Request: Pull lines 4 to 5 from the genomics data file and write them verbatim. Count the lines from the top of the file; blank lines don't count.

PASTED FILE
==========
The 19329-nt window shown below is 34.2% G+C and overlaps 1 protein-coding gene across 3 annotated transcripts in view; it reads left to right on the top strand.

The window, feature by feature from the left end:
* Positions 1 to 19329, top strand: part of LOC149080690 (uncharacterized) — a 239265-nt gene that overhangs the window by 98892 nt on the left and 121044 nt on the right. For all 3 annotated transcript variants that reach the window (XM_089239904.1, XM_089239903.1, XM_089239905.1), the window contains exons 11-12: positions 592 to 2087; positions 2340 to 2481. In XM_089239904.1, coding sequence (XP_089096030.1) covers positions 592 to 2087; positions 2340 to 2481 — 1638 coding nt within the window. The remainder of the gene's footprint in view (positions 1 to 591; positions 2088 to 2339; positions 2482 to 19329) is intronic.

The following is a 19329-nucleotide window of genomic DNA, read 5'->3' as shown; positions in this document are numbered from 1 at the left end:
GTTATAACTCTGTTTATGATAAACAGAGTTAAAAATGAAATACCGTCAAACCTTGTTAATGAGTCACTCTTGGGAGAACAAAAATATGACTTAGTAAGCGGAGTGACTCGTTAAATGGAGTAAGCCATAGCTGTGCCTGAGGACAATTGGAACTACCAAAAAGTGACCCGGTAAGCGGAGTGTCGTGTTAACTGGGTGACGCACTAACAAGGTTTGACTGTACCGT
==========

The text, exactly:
The following is a 19329-nucleotide window of genomic DNA, read 5'->3' as shown; positions in this document are numbered from 1 at the left end:
GTTATAACTCTGTTTATGATAAACAGAGTTAAAAATGAAATACCGTCAAACCTTGTTAATGAGTCACTCTTGGGAGAACAAAAATATGACTTAGTAAGCGGAGTGACTCGTTAAATGGAGTAAGCCATAGCTGTGCCTGAGGACAATTGGAACTACCAAAAAGTGACCCGGTAAGCGGAGTGTCGTGTTAACTGGGTGACGCACTAACAAGGTTTGACTGTACCGT